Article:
Yes, this is a topic that academicians, doctors of jurisprudence, sociologists, ethicists, and theologians discuss, write, and debate about daily.  But the question is not merely an academic one.  Nor is it one that only academics and professionals should be privileged to discuss.  We, common citizens and members of our communities, are huge stakeholders in the practical workings of justice in our society.  We pay dearly for the lack of it; indeed, systemic injustice can be quite subversive and oppressive and can wreak havoc in a society.  And yet we pay quite handsomely for its implementation; the halls of justice may not be paved with gold but they are most certainly built with pillars of marble, which is not cheap.  Thus, the average citizen should have much to understand and say about how justice should work in our communities.

We humans demand, nay, we need, justice.  But what constitutes that need?  It’s not just a matter of retribution.  Retributive action does not fully satisfy one’s longing for justice, though it certainly helps.  Most victims want something more from the justice process.  Yet many come away from the process feeling unsatisfied, sometimes even re-victimized in our present system, as it is.

Going back to my initial question, what is justice, what if the basis of justice is first and foremost a relational issue and only secondarily an abstract, legal question?  That is to say, what if justice primarily has to do with human relationships and is only latently related to the breaking of a law; the “Law” itself being a servant to the maintenance and cultivation of positive, healthy, and just relational dynamics between persons or groups of persons within a community?  That is, what if the core of justice has to do with human relational dynamics?  And what if our present judicial system tends to dehumanize people, victims and offenders, rather than respecting their humanity, by only addressing abstract, impersonal, legal issues, the law, while failing to address the fundamental relational question which the law is supposed to serve?  If that’s the case, is it possible that the trajectory of our present judicial system is moving away from, rather than toward actual justice, in principle?

For example, what are some of the needs that victims have, after they have suffered a crime against their person and/or property?  For one, victims would welcome information from the offender, “Why me?  Why was I targeted?  Did I do or say anything to make this happen, if so what was it?  What was my offender thinking about, at the time?”  Victims want to know: who, how, where, when and most especially, WHY?  Likewise, victims want to be heard.  They need to tell what happened, not once but perhaps many times over.  They need listening ears.  Victims would especially like the offender to “get it,” that is, to really know how the offender’s actions negatively affected them, the hurt, the cost, the pain, and the unrecoverable losses they’ve had to endure because of the offender’s crime.  Furthermore, victims need re-empowerment.  Being victimized often results in a loss of confidence that one is really safe.  Fear and anxiety may now rule where confidence and self-assurance used to reign.  Victims need to recover a sense of control over their lives. They need empowerment.  And finally, though this is not at all an exhaustive list, victims need vindication and restitution.  They need assurance that the offender has taken or will take responsibility for his/her action and the harm they have caused the victim.  Considering Victims’ needs alone, we must admit that simple Retributive Justice within our present judicial process does little to meet them.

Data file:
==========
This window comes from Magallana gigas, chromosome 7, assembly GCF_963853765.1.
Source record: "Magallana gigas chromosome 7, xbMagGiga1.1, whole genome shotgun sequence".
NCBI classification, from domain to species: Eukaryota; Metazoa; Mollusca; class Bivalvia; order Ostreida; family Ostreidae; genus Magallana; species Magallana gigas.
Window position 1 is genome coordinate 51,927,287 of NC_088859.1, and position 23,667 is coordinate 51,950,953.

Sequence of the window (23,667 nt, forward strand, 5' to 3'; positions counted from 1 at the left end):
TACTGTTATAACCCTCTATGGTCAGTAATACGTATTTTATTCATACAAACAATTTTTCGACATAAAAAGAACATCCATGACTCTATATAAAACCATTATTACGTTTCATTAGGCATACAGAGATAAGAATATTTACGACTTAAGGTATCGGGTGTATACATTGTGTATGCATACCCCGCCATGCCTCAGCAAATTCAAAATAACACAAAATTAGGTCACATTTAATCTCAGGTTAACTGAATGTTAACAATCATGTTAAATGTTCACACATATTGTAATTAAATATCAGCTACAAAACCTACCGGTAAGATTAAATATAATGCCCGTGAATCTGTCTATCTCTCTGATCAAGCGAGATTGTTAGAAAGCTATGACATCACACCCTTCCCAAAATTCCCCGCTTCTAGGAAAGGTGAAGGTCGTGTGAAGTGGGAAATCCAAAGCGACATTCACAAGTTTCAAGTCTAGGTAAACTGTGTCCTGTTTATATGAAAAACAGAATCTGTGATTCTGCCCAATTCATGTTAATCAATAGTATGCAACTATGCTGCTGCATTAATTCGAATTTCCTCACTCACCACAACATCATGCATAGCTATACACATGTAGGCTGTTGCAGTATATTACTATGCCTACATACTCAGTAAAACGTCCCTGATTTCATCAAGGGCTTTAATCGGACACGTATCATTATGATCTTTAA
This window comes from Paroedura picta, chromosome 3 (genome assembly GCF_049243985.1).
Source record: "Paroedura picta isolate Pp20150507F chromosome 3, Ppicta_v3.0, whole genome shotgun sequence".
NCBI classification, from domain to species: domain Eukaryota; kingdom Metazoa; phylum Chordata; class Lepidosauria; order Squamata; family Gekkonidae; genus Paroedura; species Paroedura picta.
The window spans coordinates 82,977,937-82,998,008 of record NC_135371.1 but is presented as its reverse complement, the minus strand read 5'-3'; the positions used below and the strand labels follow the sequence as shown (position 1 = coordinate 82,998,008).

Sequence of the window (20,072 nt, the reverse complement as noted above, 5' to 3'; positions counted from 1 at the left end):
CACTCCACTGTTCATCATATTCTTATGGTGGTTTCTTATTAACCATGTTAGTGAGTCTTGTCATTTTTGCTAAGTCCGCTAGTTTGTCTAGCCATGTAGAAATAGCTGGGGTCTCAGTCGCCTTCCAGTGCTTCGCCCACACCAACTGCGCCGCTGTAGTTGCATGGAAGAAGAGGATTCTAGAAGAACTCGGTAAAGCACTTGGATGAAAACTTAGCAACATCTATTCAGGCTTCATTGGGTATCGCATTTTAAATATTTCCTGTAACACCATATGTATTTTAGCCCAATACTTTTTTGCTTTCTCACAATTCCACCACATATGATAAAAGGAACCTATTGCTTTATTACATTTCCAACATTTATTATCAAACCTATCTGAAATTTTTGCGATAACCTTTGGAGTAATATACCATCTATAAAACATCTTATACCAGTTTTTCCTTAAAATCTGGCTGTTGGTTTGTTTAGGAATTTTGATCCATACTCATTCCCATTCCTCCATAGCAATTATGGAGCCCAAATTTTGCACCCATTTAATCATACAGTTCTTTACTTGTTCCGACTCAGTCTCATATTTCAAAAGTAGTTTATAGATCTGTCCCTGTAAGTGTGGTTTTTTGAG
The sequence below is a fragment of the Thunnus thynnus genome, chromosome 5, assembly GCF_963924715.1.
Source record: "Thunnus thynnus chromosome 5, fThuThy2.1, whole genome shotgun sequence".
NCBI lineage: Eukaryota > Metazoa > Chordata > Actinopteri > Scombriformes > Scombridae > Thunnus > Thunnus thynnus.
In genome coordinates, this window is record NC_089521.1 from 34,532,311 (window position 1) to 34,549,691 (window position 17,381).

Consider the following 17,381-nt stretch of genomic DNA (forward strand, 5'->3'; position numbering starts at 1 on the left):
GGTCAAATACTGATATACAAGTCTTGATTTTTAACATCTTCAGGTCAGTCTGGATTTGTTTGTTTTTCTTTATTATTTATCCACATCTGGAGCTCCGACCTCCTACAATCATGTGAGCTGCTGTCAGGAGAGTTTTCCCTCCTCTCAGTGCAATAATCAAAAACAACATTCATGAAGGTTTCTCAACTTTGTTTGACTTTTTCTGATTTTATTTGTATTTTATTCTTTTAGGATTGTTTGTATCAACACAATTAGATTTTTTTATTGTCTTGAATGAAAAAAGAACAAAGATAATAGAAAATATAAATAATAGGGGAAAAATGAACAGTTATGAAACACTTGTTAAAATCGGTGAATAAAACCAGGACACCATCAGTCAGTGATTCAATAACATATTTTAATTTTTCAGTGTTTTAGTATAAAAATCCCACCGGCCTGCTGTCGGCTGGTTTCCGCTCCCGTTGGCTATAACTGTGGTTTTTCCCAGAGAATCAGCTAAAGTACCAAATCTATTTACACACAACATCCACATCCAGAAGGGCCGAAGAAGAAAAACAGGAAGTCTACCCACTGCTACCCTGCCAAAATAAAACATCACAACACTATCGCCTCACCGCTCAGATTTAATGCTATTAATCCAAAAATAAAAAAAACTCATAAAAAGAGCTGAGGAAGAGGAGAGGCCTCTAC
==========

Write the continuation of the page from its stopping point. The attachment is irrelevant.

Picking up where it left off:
There is no panacea for perfect justice in this world.  But we can always make our present system better and keep it moving in the right direction.  I believe the Restorative Justice approach can help us do exactly that.  For example, Restorative Justice begins by seeing crime as primarily a violation against very real people and interpersonal relationships and secondarily as a crime against the impersonal & very abstract State.  Secondly, because a crime is a violation against persons it creates an obligation, on the part of the offender, toward the offended person(s).  Thirdly, at its core, the offender’s obligation is to, as much as possible, “make things right” for the victim (beyond mere retribution).  Thus, under Restorative Justice, the process of seeking and getting just satisfaction never loses sight of the personal relational dynamic that is at the heart of justice.  Contrast that to the State’s response to crime, which practically sets aside the needs of the victim (produced by the crime) and simply focuses on the administering of punishment to the guilty, acting as if the crime was against the State and only the State, often leaving the victim utterly dissatisfied with the process and its end result.

I would like to say more about Restorative Justice in the future.  For now, I will give an unsolicited plug for a little booklet on the subject.  To get a good sense of what Restorative Justice is, I strongly encourage the reading of The Little Book of Restorative Justice by Howard Zehr (Good Books, 2002).  It’s small, well written, and easy to read.  It serves as an excellent introduction to the subject.  It’s only about $5.00 and can be easily ordered online.  I would also note that Restorative Justice Principles Practices and Values are applicable in many contexts other than the judicial one, schools and businesses for example.  And so I believe that it is well worth your time and effort, Dear Reader, in becoming acquainted with the content and substance of the Restorative Justice Process and direction.

Monday, July 12, 2010

Correctional Change is Always Good

CHANGE can be either good or bad.  It depends.

The young welcome change, they still have plenty of mystery in the world to be surprised by, to explore and be taken in by its wonder.  Still waking up to the world, they welcome the unknown, the uncommon and unconventional.  It’s delightful, even exhilarating.   It’s a new adventure, and kills boredom.  Thus, the young love the outward, forward, external, active movement that change brings them.  It makes them feel alive!  Yes, for them change is good.